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Pooling Resources

Clinical trials help bring new and innovative drugs to market to improve the health and wellbeing of patients across the globe. To safely and efficiently conduct these trials, drug sponsors rely on highly specialised, complex supply and logistics services for studies that can span dozens of countries and hundreds of sites around the world. Implementing interactive response technology (IRT) can provide seamless supply chain management, shorter timelines and a lower cost of product development.

A common challenge that can arise during the course of a trial – resulting in lengthy delays and potential financial loss – is ensuring that clinical supplies are available when needed. Maintaining maximum supply chain flexibility to mitigate risk of future stock-outs and control costs associated with the manufacturing, labelling and shipping of clinical supplies is critical.

What is IRT?

An IRT system – also known as an interactive voice and web response system – is used to manage the logistics involved in conducting clinical trials. Hosted online, it can be accessed at any point, from anywhere, to more effectively control trial processes.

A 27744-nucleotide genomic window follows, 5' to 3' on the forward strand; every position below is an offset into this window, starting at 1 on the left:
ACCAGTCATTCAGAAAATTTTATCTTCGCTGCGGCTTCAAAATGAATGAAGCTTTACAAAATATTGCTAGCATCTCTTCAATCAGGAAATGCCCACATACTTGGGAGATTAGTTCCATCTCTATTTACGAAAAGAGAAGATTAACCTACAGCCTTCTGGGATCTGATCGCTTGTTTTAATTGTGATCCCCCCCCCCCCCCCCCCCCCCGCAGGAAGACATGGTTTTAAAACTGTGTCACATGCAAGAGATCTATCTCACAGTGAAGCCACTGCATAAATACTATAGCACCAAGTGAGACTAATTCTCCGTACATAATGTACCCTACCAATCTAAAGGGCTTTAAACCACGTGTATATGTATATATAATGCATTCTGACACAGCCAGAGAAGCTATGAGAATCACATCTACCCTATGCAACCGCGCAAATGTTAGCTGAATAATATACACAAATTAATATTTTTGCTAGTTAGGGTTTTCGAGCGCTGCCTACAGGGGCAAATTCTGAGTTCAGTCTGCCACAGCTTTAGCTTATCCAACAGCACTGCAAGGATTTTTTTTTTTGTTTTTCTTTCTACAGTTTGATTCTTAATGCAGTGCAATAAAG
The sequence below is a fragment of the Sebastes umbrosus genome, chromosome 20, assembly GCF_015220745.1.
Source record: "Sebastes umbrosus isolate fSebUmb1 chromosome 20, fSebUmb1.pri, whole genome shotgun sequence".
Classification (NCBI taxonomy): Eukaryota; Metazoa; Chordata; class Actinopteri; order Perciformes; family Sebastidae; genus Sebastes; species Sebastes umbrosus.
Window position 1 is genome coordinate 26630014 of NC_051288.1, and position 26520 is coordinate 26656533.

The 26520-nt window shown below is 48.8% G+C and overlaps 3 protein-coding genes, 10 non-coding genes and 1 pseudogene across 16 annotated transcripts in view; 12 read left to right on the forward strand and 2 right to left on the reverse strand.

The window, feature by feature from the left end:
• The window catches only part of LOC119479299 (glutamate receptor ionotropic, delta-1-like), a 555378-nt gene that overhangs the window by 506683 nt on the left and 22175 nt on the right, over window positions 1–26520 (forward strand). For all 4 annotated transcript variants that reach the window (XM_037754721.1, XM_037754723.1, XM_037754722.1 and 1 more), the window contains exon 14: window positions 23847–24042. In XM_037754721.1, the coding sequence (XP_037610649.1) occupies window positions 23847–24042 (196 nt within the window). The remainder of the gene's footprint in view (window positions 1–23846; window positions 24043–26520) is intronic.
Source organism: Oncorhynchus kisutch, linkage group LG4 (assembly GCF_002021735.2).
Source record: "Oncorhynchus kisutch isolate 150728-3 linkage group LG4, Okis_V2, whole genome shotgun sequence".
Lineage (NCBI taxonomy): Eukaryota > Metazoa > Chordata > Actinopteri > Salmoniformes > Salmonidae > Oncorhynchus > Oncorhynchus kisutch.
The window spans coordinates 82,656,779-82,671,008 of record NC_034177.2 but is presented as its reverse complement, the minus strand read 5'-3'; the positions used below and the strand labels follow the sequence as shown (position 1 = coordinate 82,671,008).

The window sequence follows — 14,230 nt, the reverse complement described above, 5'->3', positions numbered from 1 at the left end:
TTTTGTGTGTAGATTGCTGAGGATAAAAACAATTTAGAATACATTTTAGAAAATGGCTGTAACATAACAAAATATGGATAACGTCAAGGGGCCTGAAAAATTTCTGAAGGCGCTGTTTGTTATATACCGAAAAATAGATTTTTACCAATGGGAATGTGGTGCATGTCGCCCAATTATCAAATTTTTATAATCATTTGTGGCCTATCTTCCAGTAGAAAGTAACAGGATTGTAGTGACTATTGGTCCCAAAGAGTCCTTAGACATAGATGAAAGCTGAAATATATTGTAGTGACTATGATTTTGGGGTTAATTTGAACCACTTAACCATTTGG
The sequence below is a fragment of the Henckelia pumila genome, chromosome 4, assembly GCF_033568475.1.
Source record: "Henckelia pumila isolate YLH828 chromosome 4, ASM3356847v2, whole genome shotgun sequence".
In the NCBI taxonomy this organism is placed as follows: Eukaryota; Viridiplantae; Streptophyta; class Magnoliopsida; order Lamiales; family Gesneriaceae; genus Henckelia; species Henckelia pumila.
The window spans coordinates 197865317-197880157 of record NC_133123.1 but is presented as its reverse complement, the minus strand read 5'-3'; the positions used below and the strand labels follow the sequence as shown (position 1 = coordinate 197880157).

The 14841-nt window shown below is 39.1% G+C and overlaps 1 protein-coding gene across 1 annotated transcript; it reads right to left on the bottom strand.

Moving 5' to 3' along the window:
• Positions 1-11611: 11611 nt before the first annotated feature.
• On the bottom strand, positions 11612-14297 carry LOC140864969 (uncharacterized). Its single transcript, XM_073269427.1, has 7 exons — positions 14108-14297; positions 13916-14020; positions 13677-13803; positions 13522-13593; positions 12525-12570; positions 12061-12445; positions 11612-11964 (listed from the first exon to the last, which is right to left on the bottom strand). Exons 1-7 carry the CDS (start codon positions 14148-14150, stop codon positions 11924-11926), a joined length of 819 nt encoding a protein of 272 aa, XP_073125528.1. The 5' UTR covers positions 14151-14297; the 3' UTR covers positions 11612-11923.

In the not so distant past, sponsors used manual tools and spreadsheets to manage the supply chain. As trials and studies have become increasingly complex – with more patients, sites, regions and variables – they now also have distinct supply chain requirements. For example, the correct product must be collected from, and delivered to, the right locations according to exacting schedules, keeping batches within their expiration date for use. Without an IRT, the margin for error and potential for financial loss is too great.

IRTs have a marked impact on supply chain management by helping sponsors to control drug supply and shipments, dispensing drugs to trial patients and handling returns. They can also be used to create forecasting reports or supply chain simulations.

The benefits offered by IRT systems go even further. They include: ordering algorithms that can reduce waste and overall shipping costs; the ability to adjust supply strategy ceiling and floor levels as the trial reaches full enrolment; and real-time product release expiry updating and status management for rapid product updates. Another advantage is just-in-time (JIT) ordering where supported by protocol design. This involves placing initial orders based on the commencement of site enrolment or screening, rather than on-site activation – particularly if the minimum window between screening and randomisation is longer than the lead time required to order, dispatch and deliver a shipment.

Supply Pooling